Smuin Ballet, June 11

Smuin_Oasis_6_Keith SutterPhoto by Keith Sutter

By Scott MacClelland

SOME OF THE AUDIENCE for Smuin Ballet’s Dance Series Two were not happy about the shrill whistling from others nearby after the danced episodes. But at least that whistling was enthusiastic, and deserved in spirit, during the company’s Saturday matinee at Sunset Center.

Three ambitious works filled the program, the first a reprise of Val Caniparoli’s 30-minute Tutto Eccetto il Lavandino (Everything but the kitchen sink) that Smuin toured to Carmel two seasons ago. The world premiere production of Helen Pickett’s Oasis, nearly as long and the only one with scenery, closed the show. They sandwiched Return to a Strange Land by Jiří Kylián, a memorial homage to the legendary John Cranko, who vaulted the Stuttgart Ballet into a pioneering world-class company and who was cut down at age 45 by an allergic reaction to a sleeping pill on a transatlantic air flight following a successful US tour.

The first piece is full of whimsy and set to four violin concertos and one sinfonia by Vivaldi—each so rarely performed that they all sounded new. The 13 members, attired in shades of green and dancing on white vinyl, opened and closed the set and appeared between the many divisions in twos and threes that constituted most of the work. Cleverly, Caniparoli echoed in the choreography every little throw-away gesture in the music. For one bit—actually an extended transitional modulation—he selected the six men of the company into now-coherent, now-incoherent ensemble that barked and wept as the music couldn’t seem to decide where it was going. There were moments of clownish mugging, hints of romance and a startling bit of Irish step dancing. Resolutions took form in symmetries and abstract patterns. Michael Oesch’s effective lighting stood in for scenery.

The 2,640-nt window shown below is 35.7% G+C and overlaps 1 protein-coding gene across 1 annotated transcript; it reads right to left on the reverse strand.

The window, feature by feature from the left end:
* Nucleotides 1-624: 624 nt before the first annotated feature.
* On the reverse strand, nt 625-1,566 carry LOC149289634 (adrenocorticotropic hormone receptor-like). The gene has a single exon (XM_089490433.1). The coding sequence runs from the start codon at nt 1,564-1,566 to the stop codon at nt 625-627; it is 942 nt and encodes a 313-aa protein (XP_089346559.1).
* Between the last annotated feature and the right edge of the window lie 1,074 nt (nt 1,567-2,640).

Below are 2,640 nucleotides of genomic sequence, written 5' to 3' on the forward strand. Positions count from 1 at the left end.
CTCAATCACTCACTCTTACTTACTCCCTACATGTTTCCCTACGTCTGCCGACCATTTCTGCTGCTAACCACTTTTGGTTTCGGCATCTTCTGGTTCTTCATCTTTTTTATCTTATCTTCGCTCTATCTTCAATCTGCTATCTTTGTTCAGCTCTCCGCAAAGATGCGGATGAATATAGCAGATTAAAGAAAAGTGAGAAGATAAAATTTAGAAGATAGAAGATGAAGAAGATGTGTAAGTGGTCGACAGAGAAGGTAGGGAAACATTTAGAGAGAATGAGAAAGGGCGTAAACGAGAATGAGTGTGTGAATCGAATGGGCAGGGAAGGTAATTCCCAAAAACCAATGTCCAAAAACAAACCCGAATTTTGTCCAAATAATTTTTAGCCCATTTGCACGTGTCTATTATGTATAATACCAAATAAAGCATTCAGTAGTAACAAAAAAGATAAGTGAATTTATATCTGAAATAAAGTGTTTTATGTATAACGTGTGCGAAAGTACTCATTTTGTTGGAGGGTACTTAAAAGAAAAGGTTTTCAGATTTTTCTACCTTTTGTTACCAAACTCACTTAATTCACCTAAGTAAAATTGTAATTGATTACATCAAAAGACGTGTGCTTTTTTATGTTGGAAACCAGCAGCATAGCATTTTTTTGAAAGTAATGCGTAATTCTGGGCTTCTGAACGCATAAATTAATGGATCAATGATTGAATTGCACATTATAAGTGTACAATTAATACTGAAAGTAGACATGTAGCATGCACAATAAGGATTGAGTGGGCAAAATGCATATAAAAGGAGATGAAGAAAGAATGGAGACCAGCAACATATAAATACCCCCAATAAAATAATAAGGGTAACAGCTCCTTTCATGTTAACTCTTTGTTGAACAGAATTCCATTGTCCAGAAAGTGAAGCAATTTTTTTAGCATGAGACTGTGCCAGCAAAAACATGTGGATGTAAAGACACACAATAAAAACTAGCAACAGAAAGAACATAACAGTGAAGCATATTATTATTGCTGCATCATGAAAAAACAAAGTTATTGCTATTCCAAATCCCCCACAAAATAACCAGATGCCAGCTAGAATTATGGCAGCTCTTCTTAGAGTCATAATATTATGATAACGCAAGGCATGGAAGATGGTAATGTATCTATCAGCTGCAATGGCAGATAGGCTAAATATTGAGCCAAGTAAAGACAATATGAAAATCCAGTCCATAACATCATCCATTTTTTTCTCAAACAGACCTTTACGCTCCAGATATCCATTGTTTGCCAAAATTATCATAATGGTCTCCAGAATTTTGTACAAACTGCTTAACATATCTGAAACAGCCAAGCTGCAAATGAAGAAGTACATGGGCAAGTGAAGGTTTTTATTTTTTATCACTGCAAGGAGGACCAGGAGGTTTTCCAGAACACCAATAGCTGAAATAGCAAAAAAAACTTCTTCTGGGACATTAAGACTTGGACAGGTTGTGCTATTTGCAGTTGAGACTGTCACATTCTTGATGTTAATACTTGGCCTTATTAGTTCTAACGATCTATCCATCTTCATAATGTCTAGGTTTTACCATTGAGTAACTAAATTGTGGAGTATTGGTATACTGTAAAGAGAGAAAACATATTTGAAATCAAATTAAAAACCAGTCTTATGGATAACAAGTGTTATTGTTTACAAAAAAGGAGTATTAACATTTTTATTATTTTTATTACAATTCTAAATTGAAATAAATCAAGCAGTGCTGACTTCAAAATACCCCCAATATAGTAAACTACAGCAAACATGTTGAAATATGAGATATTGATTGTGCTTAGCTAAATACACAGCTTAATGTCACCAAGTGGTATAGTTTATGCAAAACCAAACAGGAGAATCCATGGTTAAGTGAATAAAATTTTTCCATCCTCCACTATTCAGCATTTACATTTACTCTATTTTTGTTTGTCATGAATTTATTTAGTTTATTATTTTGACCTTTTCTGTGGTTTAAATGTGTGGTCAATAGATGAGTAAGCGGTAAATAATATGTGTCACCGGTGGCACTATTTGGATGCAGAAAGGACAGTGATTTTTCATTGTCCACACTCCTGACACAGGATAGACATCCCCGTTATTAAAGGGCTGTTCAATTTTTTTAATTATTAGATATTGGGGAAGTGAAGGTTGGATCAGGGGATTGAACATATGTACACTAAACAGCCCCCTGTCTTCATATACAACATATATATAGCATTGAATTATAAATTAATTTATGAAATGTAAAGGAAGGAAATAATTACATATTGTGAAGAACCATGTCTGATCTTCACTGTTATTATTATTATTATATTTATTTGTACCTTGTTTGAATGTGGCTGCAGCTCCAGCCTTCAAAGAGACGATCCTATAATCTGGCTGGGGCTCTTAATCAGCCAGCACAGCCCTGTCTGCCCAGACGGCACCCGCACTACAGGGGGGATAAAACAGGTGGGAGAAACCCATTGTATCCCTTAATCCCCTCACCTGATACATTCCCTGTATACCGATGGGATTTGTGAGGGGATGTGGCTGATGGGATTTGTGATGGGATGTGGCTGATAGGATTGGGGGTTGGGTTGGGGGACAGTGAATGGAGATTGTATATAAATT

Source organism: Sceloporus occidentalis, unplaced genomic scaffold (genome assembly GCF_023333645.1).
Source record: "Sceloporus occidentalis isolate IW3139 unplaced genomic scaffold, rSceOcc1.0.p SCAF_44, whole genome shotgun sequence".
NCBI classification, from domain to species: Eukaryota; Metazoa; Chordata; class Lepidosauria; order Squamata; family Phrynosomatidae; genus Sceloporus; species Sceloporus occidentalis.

Oesch adapted the 2006 lighting design of Kees Tjebbers, itself a revision of the original, generally dark, by Kylián who had also designed the set and costumes for Return to a Strange Land. Kylián selected piano pieces by Leoš Janáček. The first and fourth dance movements called for three dancers each, while the second and third were duets. Darkness included the now- black floor while the spare costumes favored muted blues and tans. The music was circumspect and the dance uniquely stylish, expressive and personal. At its conclusion, the exquisite finale posed the two men and one woman—Robert Moore, Dustin James and Erica Felsch—in a magically balanced sculpture. In his note, Kylián said the work has a “transcendental meaning”—along with the other members of Cranko’s company he was returning to what, without their leader, would inevitably be a strange land.